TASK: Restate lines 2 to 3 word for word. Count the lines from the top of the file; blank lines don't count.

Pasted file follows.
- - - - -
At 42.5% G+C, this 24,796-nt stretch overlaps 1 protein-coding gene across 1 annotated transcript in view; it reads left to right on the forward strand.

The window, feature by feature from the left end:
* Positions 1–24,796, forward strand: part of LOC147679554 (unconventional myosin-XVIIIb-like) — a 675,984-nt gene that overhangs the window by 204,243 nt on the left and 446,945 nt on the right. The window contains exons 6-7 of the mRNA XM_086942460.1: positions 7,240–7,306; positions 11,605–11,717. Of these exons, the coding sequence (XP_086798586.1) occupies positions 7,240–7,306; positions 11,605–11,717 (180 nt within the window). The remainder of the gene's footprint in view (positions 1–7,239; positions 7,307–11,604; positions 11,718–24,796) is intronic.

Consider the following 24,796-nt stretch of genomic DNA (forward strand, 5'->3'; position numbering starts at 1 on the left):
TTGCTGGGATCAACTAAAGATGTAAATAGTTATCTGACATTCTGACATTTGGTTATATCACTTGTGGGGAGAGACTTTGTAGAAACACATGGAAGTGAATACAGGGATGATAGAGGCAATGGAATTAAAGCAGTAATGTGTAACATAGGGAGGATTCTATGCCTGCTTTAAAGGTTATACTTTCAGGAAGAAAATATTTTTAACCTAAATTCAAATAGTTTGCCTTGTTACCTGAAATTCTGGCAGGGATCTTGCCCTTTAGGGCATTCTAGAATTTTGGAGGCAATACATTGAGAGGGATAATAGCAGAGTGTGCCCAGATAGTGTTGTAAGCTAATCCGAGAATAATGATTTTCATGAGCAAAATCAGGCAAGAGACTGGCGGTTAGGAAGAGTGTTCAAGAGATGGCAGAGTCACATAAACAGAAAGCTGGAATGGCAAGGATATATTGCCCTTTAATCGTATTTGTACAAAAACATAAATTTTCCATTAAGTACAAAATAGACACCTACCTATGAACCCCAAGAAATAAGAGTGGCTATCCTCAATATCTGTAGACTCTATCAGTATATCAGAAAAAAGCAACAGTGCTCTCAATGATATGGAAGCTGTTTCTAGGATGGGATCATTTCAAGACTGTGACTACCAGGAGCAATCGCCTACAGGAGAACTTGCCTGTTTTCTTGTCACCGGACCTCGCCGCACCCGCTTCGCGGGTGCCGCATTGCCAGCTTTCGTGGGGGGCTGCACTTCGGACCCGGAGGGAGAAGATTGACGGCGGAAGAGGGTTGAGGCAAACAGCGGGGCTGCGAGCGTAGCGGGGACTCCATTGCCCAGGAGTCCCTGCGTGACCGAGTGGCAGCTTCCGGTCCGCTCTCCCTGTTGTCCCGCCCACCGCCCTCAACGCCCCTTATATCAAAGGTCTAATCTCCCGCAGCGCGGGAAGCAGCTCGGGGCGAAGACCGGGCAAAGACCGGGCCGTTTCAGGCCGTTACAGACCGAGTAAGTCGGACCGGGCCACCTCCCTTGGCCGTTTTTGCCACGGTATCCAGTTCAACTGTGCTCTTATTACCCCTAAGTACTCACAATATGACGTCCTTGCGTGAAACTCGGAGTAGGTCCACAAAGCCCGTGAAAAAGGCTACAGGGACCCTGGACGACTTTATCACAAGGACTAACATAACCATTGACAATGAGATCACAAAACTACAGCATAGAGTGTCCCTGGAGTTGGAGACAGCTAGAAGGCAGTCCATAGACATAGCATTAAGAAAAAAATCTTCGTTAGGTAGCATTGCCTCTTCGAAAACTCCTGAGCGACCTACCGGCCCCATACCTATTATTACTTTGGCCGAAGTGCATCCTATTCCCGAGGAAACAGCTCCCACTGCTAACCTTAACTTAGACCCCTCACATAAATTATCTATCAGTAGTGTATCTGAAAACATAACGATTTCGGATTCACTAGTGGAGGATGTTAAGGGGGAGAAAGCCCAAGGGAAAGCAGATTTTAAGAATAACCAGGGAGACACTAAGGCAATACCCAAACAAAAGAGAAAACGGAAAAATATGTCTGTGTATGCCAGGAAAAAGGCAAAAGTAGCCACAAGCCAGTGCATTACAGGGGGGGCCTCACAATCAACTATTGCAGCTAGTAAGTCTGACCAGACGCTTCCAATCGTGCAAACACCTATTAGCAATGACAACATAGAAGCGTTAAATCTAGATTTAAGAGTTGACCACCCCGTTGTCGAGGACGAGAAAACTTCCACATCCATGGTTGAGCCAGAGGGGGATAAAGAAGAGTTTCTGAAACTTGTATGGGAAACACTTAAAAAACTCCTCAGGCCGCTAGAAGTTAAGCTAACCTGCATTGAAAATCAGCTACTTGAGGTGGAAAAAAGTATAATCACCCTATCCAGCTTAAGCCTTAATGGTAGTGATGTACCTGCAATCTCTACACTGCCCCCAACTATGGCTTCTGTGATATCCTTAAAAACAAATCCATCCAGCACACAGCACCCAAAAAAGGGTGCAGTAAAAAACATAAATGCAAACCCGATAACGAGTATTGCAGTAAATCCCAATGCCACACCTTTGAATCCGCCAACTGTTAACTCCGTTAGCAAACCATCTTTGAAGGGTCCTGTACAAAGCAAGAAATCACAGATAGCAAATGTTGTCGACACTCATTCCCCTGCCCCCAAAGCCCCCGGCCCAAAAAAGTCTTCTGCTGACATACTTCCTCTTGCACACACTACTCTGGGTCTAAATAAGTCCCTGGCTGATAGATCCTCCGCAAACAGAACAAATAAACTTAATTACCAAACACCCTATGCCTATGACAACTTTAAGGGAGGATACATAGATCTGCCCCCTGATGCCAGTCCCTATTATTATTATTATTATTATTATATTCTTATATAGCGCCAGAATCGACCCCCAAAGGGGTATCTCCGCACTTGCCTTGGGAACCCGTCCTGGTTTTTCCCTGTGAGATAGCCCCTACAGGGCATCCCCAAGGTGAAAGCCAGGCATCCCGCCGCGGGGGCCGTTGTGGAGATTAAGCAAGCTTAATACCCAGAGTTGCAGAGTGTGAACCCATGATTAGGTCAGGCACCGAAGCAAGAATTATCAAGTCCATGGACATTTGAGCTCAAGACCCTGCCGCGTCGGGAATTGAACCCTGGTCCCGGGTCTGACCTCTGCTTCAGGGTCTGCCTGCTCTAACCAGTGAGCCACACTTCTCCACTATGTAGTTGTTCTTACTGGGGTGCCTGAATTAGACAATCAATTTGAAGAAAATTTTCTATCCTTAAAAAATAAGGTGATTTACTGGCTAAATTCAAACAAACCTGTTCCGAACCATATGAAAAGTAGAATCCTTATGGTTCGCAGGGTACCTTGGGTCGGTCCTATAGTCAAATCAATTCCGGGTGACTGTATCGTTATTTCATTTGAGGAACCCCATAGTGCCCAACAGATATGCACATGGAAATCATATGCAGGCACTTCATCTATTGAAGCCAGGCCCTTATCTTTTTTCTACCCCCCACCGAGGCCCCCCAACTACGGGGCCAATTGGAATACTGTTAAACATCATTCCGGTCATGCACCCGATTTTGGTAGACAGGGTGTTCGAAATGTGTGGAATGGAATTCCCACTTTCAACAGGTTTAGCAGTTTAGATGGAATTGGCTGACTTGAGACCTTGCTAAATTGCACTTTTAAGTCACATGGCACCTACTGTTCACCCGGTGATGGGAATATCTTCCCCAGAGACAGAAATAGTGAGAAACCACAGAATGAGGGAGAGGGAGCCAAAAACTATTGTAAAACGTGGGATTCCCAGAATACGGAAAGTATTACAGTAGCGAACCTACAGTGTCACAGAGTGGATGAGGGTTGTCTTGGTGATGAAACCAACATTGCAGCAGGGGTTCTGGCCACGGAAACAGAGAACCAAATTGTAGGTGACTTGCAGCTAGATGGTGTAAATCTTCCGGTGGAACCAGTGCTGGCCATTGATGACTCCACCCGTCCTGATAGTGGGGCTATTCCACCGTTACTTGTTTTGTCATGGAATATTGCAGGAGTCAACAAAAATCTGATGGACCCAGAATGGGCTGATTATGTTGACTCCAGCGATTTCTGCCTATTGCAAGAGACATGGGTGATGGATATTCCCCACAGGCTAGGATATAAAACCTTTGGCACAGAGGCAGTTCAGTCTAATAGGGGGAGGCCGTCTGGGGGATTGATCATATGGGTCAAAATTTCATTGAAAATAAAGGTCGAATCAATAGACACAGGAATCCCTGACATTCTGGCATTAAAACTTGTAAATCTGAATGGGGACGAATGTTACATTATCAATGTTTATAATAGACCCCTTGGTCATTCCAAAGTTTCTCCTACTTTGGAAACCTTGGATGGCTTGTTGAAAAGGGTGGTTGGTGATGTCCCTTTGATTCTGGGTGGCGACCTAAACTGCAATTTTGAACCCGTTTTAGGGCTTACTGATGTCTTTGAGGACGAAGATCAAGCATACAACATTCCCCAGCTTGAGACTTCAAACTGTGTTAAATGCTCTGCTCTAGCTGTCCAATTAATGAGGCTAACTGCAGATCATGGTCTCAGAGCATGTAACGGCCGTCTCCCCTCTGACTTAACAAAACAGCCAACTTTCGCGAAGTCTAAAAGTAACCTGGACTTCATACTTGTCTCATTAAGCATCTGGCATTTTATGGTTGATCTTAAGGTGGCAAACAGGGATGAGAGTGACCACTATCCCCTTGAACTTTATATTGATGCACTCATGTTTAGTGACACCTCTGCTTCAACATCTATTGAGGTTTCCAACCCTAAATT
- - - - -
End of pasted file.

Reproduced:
The window, feature by feature from the left end:
* Positions 1–24,796, forward strand: part of LOC147679554 (unconventional myosin-XVIIIb-like) — a 675,984-nt gene that overhangs the window by 204,243 nt on the left and 446,945 nt on the right. The window contains exons 6-7 of the mRNA XM_086942460.1: positions 7,240–7,306; positions 11,605–11,717. Of these exons, the coding sequence (XP_086798586.1) occupies positions 7,240–7,306; positions 11,605–11,717 (180 nt within the window). The remainder of the gene's footprint in view (positions 1–7,239; positions 7,307–11,604; positions 11,718–24,796) is intronic.